I spoke to some of my friends, they also replied in the affirmative. Ramayana was beginning to cast a spell on the minds of their children. One of them even thanked the COVID19 scare and the lockdown as it has helped bring a change in the lives of their children. One of them shared how his son touched his feet for the first time.
Where does the mystery and mystique of ‘Ramayana’ and ‘Mahabharata’ lie? How have the books, for a millennium pulled off such a deep influence on our minds, generation after generation without fail? Is it just the characters of Ram and Seeta or Krishna or is there something more? Is it the plot and the universal nature of it that describes the human condition like no other book has done? No other civilisation has such works that cast a spell on its people year after year, generation after generation as these two books have done for us. Without doubt, it penetrates, sometimes transforms our very being in ways that have surpassed any other book in the history of mankind.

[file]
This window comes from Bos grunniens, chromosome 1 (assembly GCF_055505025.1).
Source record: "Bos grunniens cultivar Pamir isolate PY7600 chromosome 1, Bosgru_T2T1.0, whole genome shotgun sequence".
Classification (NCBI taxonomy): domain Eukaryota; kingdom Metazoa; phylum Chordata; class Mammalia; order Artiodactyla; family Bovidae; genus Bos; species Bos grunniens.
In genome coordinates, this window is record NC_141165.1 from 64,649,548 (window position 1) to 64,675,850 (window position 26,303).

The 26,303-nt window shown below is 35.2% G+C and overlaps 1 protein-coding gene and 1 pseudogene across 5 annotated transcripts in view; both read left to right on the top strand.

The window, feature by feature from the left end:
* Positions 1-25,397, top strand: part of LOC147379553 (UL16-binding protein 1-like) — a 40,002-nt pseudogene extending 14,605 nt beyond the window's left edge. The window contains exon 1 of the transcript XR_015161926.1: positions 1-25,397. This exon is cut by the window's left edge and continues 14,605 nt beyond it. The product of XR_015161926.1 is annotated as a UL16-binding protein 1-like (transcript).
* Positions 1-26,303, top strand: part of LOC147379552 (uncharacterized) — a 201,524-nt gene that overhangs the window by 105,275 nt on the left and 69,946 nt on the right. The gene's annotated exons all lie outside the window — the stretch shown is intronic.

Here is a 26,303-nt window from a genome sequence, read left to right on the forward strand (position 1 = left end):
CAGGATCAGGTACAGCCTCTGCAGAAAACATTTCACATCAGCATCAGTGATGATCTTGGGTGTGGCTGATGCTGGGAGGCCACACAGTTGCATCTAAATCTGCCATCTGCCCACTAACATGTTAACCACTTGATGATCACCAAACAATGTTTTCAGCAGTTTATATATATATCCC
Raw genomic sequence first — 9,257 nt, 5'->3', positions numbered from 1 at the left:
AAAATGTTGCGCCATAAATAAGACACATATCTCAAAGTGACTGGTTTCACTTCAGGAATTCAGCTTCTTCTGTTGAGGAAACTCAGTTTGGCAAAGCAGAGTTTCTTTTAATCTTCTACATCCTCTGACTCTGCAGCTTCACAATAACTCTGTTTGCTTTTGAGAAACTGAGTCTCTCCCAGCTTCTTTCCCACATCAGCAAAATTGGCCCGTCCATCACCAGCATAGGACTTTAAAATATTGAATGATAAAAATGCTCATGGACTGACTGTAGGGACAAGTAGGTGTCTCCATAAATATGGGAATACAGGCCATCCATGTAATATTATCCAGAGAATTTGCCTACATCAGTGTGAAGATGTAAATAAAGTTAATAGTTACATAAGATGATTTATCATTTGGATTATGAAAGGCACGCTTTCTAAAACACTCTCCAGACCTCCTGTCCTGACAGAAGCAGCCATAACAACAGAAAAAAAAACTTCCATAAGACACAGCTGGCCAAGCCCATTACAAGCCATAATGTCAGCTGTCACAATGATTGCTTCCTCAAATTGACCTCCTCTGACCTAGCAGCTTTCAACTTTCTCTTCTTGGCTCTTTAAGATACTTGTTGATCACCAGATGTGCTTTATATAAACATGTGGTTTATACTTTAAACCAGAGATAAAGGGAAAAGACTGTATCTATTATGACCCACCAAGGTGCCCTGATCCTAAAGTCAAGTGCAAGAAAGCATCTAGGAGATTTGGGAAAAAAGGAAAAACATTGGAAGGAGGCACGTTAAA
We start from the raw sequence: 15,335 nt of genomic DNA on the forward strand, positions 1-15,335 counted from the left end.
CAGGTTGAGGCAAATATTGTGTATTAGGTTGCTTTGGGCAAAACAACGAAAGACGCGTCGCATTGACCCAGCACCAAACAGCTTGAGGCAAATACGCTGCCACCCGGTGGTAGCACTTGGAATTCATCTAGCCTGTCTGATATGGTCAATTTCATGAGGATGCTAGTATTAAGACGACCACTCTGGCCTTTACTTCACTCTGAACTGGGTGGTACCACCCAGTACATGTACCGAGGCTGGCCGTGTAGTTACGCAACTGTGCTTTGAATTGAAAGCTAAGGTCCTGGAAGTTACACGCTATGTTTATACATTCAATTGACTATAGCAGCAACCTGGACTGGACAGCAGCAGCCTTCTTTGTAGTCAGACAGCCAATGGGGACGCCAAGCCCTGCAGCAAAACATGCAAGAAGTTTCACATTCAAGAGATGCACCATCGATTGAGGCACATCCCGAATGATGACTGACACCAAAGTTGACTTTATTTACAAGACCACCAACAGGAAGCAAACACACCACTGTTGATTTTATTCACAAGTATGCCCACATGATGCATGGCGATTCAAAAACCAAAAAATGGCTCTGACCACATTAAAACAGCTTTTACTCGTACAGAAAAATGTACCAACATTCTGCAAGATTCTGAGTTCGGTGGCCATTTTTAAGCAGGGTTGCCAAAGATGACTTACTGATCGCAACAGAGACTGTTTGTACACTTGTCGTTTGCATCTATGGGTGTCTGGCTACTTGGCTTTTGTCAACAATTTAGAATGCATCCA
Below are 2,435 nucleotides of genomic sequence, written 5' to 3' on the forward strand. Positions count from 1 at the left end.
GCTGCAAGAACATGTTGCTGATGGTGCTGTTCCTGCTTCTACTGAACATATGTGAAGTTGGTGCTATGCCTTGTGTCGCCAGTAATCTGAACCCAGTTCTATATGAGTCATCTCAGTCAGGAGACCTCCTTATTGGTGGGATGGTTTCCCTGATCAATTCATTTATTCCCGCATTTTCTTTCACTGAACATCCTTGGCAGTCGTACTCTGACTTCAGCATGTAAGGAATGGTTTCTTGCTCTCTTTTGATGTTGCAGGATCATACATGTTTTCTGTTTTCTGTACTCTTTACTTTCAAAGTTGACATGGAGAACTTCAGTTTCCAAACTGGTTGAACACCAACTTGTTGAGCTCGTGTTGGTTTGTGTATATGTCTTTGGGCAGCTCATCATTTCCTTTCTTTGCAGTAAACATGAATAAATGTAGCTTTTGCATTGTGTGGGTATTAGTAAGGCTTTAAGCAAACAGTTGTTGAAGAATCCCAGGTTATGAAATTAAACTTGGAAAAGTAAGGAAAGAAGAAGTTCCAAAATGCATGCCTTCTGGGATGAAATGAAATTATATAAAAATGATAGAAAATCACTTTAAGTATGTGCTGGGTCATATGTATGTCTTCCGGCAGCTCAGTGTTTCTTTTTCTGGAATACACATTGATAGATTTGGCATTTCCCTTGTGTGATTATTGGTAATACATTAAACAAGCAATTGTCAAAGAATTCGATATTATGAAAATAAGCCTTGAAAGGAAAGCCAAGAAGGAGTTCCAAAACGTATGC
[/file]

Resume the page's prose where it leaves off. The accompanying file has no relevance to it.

My friends from the western countries, by and large, all psychologists, psychiatrists and sociologists have often wondered and shared with me the influence these two books have cast on our whole nation. “There is nothing like that in our country, in the western civilisation”, is the common refrain I have heard from them when they have visited our country during the time of celebrations and been a witness to it. “They are living examples of the continuity of your civilisation,” they have shared time and again saying that the impact of the two is so deep on our culture that it is impossible to measure and perhaps will last forever.
So, where does the mystique of our two ancient texts lie? Where did the wisdom, the depth or the analysis of human characters come from? Did its writers mean it not just as a book of wisdom but as a generational vehicle that our nation and its people would turn to for answers in every age?